|Black Spruce||520 lbf (2,313 N)|
|Cypress||510 lbf (2,269 N)|
|Redwood||420 lbf (1,868 N)|
|Basswood||410 lbf (1,823 N)|
|Engelmann Spruce||390 lbf (1,735 N)|
|Sugar Pine||380 lbf (1,690 N)|
|White Pine||380 lbf (1,690 N)|
|Aspen||350 lbf (1,557 N)|
|White Cedar||320 lbf (1,423 N)|
As you can see the hardness of Redwood is significantly less than many other wood types that we use in our day-to-day lives.
But Redwood is harder than White Pine, Aspen, and White Cedar.
The specialty of Redwood is, that it is a type of softwood that we can use for both interior and exterior purposes without any hesitations due to its natural resistance to the environmental elements.
Redwood is a softwood that has a color range of light pinkish-brown to deep reddish-brown. It is a beautiful wood that adds a unique appearance to your house.
Usually, Redwood has a straight grain structure, but some have irregular or wavy grain patterns. Because of having a straight grain, Redwood has some excellent wood finishing properties.
Staining and painting Redwood is easy.
Redwood is considered one of the strongest softwood types in the world despite being extremely soft.
It has good resistance against warping and splitting.
The workability of Redwood is high. Therefore, working with Redwood is easy even for a beginner in woodworking.
Cutting, drilling, sawing, and carving Redwood is easy with normal woodworking tools.
If you’re a beginner and looking for wood to make outdoor woodwork, Redwood is highly recommended due to its excellent user-friendliness.
Plus, Redwood has natural tannins that repel bugs and insects to make the wood protected. Therefore, Redwood furniture or woodworks has good resistance against insect attacks, rotting and decaying.
Redwood is resistant to fire. Therefore, it can be kept in any area without any hesitation.
It’s a clean, sustainable, versatile, and recyclable wood with some exceptional qualities compared to other softwood types.
Here’re the most significant qualities of Redwood,
- High workability
- High resistance against insect attacks
- Weather resistance
- Decay and rot-resistant
- Less density
- Distinct odor
- Straight grain pattern
Properties Of Redwood
Here are the main characteristic features of Redwood,
|Hardness||420 lbf (1,868 N)|
|Wood Type||North American Softwood|
|Applications||Posts, Decks, Musical instruments, Boxes, Furniture|
So, let’s have a look at the advantages and disadvantages of Redwood in terms of its hardness.
Pros and Cons of Redwood
|Softwood||Need high maintenance|
|Lightweight||Prone to dents and scratches|
|Repel insects and bugs||Expensive|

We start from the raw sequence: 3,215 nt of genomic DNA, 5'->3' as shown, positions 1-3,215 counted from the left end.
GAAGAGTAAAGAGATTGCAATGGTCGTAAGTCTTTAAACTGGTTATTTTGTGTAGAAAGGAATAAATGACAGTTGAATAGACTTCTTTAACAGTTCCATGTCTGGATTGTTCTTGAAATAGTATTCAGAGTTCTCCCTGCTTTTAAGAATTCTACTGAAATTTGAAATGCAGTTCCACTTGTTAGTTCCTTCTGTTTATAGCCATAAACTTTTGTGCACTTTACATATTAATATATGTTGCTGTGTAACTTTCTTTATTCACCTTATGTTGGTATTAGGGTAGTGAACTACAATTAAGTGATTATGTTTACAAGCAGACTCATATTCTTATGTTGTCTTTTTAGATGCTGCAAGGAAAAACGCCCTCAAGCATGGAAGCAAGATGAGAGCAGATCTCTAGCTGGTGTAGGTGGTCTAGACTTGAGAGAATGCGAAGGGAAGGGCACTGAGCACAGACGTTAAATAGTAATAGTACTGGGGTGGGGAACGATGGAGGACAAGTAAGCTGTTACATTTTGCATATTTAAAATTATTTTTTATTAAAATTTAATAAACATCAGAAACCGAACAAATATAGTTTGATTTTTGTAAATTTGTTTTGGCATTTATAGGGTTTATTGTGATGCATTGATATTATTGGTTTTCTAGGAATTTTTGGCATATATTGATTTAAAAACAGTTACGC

As you can see Redwood is a wood that is filled with lots of advantages.
Most of the disadvantages of Redwood can be skipped with proper maintenance and good finishing techniques.
So, let’s have a look at the applications of Redwood because of being a softwood.
What Is Redwood Used For?
Redwood can be used pretty much for any indoor and outdoor woodworking project because of its excellent workability and natural weather resistance.
Here’re some applications of Redwood,
- Patio Furniture
How Strong Is Redwood?
Redwood is a fairly weak wood compared to most hardwoods and softwoods. Because of having poor strength, Redwood furniture and woodworks need high maintenance and proper finishing.
Otherwise, wood tends to crack and is prone due to environmental elements.
The compressive strength and bending strength of Redwood are as follows,
- The compressive strength of Redwood is 5,220 psi
- The bending strength of Redwood is 7,900 psi
As you can see the strengths of Redwood are significantly weak. Therefore, Redwood cannot be used for applications that work against high stress.
It can only use for regular woodworking applications.
Is Redwood Good For Flooring?
When it comes to deciding on the best type of wood for flooring, one cannot simply overlook the remarkable properties of redwood.
As we delve into its suitability for flooring, let’s examine redwood’s characteristics that make it a formidable candidate for this particular use.
Strength and Durability
Redwood is one of nature’s most robust materials, well-known for its ability to resist warping and splitting.
Its high resilience makes it an ideal candidate for areas with heavy foot traffic.
As an added bonus, redwood’s natural resistance to insects and decay is a crucial advantage when it comes to flooring applications.
The rich, warm red color of redwood flooring can bring a touch of elegance and charm to any room.
The unique hue of redwood flooring enhances the aesthetics of any space, adding value and style to your home.
Plus, the vibrant color isn’t just for show; it’s a testament to the tannins present in redwood, offering natural resistance to pests and decay.